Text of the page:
Delegation and Accountability in Parliamentary Democracies

Delegation and Accountability in Parliamentary Democracies

Delegation and Accountability in Parliamentary Democracies

Delegation and Accountability in Parliamentary Democracies


Parliamentary democracy is the most common way of organizing delegation and accountability in contemporary democracies. Yet knowledge of this type of regime has been incomplete and often unsystematic. Delegation and Accountability in Parliamentary Democracies offers new conceptual clarity onthe topic. Taking principal-agent theory as its framework, the work illustrates how a variety of apparently unrelated representation issues can now be understood. This procedure allows scholarship to move well beyond what have previously been cloudy and confusing debates aimed at defining the virtues andperils of parliamentarism. This new empirical investigation includes all seventeen West European parliamentary democracies. These countries are compared in a series of cross-national tables and figures, and seventeen country chapters provide a wealth of information on four discrete stages in thedelegation process: delegation from voters to parliamentary representatives, delegation from parliament to the prime minister and cabinet, delegation within the cabinet, and delegation from cabinet ministers to civil servants. Each chapter illustrates how political parties serve as bondinginstruments which align incentives and permit citizen control of the policy process. This is complemented by a consideration of external constraints, such as courts, central banks, corporatism, and the European Union, which can impinge on national-level democratic delegation. The concludingchapters go on to consider how well the problems of delegation and accountability are solved in these countries. Delegation and Accountability in Parliamentary Democracies provides an unprecedented guide to contemporary European parliamentary democracies. As democratic governance is transformed at the dawn of the twenty-first century, it illustrates the important challenges faced by the parliamentarydemocracies of Western Europe.


2 Delegation and its Perils

arthur lupia

Delegation is a central concept in the conduct and the study of politics. Governments great and small use delegation to increase the range of services that they can provide. National governments, for example, delegate to defence ministries the task of maintaining national security and delegate to finance ministries the task of managing the economy. Indeed, the modern nation-state could not exist without delegation—for without delegation, lawmakers would be forced personally to implement and enforce every single law that they make. With delegation, national governments can address a wide range of social issues simultaneously.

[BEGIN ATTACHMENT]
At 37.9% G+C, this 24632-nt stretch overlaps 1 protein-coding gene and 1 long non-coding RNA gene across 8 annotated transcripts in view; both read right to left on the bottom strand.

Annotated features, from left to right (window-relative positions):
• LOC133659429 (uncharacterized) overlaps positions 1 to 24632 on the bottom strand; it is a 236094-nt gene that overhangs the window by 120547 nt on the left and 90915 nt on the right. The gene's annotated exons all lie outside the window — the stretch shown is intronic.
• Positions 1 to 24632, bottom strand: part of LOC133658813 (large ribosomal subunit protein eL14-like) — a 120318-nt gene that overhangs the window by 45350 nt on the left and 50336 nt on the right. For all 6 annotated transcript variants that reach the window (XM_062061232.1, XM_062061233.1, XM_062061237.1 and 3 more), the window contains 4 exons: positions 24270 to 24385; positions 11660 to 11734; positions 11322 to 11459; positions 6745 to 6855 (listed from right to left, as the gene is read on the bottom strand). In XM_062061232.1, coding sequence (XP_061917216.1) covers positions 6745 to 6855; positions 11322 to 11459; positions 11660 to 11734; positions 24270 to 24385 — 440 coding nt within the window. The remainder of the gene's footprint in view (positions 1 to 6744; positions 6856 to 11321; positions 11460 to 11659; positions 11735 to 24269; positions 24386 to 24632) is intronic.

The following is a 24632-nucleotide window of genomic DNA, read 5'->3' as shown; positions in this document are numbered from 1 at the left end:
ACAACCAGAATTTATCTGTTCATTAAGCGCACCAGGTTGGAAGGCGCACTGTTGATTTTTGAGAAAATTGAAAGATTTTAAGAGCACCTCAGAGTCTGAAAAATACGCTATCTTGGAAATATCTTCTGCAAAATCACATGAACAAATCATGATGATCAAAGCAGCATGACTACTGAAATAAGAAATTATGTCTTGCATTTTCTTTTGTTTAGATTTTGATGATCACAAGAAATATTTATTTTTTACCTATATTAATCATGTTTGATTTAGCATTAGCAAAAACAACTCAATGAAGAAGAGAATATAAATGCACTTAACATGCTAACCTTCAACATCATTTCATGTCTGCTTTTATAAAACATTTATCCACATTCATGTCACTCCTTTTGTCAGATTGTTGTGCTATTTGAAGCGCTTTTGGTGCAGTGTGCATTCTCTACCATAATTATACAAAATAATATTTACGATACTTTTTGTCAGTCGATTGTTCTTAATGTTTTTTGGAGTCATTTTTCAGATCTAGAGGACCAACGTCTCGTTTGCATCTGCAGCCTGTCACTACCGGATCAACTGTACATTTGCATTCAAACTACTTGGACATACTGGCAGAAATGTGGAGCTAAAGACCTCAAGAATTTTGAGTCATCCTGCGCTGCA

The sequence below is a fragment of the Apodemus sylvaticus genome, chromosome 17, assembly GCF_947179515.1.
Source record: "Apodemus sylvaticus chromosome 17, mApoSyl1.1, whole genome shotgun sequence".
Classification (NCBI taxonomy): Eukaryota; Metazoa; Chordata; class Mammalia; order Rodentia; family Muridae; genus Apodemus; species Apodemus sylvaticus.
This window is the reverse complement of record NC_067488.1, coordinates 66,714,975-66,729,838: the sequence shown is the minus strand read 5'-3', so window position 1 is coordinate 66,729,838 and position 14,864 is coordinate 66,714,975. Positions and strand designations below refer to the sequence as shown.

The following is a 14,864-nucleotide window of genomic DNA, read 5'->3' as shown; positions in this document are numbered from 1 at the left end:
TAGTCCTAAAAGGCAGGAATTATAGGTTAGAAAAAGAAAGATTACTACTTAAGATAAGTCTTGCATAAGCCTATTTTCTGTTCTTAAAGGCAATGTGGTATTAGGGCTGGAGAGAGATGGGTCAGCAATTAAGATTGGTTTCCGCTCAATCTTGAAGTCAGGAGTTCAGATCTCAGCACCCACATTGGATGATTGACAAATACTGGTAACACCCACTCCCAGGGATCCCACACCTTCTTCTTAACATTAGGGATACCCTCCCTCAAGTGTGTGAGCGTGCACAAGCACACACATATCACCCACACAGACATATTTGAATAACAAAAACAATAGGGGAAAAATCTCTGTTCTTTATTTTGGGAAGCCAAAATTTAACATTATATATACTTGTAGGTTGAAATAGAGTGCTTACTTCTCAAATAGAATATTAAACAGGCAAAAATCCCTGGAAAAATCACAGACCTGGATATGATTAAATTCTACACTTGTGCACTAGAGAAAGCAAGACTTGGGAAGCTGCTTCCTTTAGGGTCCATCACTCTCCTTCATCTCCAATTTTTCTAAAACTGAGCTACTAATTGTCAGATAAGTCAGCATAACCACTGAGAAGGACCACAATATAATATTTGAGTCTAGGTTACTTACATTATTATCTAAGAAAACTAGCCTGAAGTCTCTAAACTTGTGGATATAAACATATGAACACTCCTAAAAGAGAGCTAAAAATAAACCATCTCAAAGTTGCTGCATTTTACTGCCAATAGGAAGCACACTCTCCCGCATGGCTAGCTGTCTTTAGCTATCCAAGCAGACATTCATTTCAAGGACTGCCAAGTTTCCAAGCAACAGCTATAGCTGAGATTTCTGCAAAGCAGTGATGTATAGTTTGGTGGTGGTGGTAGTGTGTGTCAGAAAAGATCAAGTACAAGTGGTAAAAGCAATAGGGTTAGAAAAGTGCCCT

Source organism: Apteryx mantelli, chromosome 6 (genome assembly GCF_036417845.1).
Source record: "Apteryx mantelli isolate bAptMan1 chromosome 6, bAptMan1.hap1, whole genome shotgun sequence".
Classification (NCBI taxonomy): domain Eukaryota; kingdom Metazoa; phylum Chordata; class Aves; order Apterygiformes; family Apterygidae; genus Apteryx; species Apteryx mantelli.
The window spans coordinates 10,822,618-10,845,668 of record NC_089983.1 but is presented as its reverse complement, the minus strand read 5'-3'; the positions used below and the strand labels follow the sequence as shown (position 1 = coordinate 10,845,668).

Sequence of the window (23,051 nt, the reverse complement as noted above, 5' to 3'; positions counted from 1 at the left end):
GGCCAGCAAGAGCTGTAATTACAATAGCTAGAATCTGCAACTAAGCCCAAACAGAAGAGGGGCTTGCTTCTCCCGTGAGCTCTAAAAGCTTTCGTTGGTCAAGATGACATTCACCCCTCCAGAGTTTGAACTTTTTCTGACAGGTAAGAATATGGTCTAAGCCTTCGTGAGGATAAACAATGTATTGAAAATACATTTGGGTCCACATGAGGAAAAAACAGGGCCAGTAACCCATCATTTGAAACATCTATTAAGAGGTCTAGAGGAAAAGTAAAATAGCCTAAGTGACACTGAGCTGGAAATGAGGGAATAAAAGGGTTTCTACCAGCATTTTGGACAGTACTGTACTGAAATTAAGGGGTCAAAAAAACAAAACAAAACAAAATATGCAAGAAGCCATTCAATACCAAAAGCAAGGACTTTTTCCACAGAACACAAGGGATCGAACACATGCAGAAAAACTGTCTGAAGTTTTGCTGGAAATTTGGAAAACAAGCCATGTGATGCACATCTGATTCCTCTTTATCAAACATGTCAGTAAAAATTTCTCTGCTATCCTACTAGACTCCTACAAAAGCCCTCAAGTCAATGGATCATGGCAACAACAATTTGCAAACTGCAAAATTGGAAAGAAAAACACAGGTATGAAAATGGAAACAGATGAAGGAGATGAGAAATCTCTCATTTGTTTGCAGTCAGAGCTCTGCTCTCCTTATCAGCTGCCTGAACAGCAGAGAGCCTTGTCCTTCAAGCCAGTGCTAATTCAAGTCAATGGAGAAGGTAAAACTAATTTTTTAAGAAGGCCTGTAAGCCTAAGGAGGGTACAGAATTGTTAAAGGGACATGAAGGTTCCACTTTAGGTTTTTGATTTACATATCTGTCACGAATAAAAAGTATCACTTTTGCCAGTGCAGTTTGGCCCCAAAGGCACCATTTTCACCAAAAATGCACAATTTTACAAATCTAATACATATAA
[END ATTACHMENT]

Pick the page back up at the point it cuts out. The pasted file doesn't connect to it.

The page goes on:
In most polities, the most prominent form of delegation is from lawmakers (e.g. parliaments) to government agencies (e.g. economic, security, and public welfare agencies). Such agencies house the persons responsible for enforcing laws and tend to employ the nation's leading experts in the agency's policy area (e.g. economic agencies employ leading economists). In many places, these agencies are known collectively as the bureaucracy. In some places, people who work within these agencies are called bureaucrats or civil servants.

We define delegation as an act where one person or group, called a principal, relies on another person or group, called an agent, to act on the principal's behalf. This volume's purpose is to examine delegation problems that exist in parliamentary democracies. Table 2.1 displays prominent forms of delegation in these democracies.

Delegation allows political principals to accomplish desired ends with reduced personal cost and effort. Implementing a single ministerial directive, for example, can require more time and effort than any minister can muster. Only by delegating—getting subordinates to do most of the work—can any high-level government official achieve multiple objectives. Similarly, most citizens are not sufficiently qualified to provide the social services that improve their lives (e.g. education, health care). Only by delegating—getting specialists to do most of the work—can any citizen enjoy such services.

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